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I'm trying to read binary data in a C program with read() but EOF test doesn't work. Instead it keeps running forever reading the last bit of the file.

#include <stdio.h>
#include <fcntl.h>
int main() {

  // writing binary numbers to a file
  int fd = open("afile", O_WRONLY | O_CREAT, 0644);
  int i;
  for (i = 0; i < 10; i++) {
    write(fd, &i, sizeof(int));

  //trying to read them until EOF
  fd = open("afile", O_RDONLY, 0);
  while (read(fd, &i, sizeof(int)) != EOF) {
    printf("%d", i);
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Not the imediate problem (read returns 0, not EOF) but you probably ought to get into the habit of compiling with gcc -Wall, take note of warnings (and fix them !), and #include <unistd.h> when using read/write. –  Paul R Jul 5 '10 at 14:20
thanks for the advice, i have that included in my main code where i needed this but gonna use the -Wall too from now on :) –  sekmet64 Jul 5 '10 at 14:25

2 Answers 2

up vote 15 down vote accepted

read returns the number of characters it read. When it reaches the end of the file, it won't be able to read any more (at all) and it'll return 0, not EOF.

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ugh :S don't know how did i miss that in the manual, been reading about it in the past 20 minutes Thanks! –  sekmet64 Jul 5 '10 at 14:15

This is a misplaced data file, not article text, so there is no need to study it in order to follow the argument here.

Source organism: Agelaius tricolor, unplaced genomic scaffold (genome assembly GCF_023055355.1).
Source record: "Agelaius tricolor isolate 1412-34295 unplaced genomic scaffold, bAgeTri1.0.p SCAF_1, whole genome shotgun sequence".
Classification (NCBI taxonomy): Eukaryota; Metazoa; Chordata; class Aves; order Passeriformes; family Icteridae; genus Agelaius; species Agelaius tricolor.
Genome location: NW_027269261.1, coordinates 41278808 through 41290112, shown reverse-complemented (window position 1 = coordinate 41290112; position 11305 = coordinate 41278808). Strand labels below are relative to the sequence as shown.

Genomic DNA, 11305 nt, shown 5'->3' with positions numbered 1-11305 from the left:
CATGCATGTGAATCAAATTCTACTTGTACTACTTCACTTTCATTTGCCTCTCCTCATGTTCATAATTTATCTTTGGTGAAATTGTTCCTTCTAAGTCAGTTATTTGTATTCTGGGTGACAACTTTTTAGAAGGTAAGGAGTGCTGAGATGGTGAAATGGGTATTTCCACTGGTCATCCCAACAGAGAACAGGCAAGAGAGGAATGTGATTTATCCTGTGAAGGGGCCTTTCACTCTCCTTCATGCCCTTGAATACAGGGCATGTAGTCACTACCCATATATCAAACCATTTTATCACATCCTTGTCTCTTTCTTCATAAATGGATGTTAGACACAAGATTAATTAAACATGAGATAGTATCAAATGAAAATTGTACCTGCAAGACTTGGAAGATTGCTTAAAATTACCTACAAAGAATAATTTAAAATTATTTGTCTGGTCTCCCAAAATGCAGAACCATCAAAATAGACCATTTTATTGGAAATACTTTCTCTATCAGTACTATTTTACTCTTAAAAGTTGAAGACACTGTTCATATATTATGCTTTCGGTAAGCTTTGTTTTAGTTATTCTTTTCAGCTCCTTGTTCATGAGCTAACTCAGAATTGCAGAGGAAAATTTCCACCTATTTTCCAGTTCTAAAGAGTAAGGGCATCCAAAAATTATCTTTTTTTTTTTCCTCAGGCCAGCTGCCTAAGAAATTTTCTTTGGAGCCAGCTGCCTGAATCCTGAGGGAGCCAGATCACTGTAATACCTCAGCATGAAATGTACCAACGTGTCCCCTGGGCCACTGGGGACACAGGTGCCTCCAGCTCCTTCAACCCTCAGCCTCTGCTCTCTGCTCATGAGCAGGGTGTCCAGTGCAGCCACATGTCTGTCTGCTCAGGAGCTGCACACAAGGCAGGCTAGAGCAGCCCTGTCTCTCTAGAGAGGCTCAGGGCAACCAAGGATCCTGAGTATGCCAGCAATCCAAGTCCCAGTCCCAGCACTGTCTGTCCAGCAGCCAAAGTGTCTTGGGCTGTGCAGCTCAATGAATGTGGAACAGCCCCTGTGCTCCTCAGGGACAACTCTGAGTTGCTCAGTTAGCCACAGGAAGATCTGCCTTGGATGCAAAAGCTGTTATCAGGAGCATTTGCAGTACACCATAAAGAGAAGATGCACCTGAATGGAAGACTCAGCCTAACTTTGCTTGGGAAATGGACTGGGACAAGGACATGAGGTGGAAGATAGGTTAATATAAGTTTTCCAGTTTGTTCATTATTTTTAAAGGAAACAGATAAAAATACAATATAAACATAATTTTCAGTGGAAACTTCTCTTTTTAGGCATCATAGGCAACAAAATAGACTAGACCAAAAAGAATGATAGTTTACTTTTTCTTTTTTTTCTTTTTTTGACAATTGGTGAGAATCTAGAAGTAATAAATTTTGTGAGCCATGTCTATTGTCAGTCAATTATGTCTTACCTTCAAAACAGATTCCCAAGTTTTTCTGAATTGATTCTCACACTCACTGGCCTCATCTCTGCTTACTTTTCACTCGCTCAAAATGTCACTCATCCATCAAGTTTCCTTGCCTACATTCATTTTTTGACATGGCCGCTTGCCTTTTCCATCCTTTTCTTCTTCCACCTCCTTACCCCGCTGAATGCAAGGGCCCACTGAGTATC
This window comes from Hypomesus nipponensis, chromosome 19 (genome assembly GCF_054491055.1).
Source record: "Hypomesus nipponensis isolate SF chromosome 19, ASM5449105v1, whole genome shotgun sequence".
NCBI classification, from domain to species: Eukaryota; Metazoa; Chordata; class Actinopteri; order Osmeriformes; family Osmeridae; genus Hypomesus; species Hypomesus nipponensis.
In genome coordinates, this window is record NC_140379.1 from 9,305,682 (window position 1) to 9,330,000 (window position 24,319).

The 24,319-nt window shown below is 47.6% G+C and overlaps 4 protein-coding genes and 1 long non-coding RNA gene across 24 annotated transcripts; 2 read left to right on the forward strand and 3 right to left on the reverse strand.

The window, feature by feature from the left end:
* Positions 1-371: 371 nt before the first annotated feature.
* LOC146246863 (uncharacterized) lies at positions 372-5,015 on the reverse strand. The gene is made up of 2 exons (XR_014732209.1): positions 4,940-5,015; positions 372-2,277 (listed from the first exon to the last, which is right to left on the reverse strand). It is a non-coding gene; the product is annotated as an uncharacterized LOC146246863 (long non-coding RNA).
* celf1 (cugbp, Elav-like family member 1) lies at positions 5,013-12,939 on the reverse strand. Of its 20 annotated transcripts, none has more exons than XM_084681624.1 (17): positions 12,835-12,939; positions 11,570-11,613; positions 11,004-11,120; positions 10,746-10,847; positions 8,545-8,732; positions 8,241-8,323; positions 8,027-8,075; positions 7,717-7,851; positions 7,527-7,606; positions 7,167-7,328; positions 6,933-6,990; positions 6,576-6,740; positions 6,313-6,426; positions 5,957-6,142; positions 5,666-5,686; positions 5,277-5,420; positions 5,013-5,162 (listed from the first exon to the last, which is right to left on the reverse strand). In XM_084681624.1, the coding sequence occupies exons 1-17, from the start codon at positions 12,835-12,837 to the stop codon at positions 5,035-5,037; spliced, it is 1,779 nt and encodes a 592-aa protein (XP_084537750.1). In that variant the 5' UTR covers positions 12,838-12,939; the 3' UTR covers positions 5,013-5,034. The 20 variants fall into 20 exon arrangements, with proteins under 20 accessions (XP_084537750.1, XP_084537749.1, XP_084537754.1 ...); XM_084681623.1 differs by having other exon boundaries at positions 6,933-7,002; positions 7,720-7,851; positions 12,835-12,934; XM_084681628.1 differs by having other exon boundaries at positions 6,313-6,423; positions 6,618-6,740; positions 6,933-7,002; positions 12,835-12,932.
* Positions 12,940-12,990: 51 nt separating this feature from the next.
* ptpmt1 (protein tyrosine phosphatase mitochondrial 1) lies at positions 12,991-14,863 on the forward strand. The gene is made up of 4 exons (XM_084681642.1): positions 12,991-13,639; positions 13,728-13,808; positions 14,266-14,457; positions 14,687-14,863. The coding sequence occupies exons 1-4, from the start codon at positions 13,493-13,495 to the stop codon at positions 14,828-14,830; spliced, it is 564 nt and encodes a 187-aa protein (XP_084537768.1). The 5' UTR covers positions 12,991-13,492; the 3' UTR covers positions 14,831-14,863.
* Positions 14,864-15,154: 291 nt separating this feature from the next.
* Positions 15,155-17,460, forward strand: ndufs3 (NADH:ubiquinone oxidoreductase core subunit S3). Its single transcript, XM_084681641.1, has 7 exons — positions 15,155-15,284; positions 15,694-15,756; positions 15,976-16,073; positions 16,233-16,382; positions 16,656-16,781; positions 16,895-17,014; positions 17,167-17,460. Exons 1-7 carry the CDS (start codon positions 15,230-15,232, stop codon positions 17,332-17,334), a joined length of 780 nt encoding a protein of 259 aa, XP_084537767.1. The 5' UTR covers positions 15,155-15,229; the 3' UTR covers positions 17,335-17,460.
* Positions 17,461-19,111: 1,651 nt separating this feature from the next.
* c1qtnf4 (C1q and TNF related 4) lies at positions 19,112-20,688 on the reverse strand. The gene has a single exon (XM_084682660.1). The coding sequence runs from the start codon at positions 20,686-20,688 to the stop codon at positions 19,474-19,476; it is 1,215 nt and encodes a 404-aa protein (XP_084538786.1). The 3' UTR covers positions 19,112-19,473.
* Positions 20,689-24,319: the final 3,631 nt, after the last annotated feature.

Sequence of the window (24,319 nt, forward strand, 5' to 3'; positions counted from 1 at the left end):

Well, I can see how it is not obvious. After all, one could think of plenty of reasons why 0 bytes might be read. The key is that when read encounters an error, it always returns -1, and never 0. returning 0 is success, end of file. AFAICT, even for non-blocking IO, where it is possible, and sometimes very likely 0 bytes will be read, 0 is only returned when EOF is reached. The rest of the time, when there are zero bytes to be read and EOF has not been reached, -1 is returned and errno=EAGAIN. At least, that is my understanding. –  enigmaticPhysicist Apr 8 '14 at 19:35

You must check for errors. On some (common) errors you want to call read again!

If read() returns -1 you have to check errno for the error code. If errno equals either EAGAIN or EINTR, you want to restart the read() call, without using its (incomplete) returned values. (On other errors, you maybe want to exit the program with the appropriate error message (from strerror))

Example: a wrapper called xread() from git's source code

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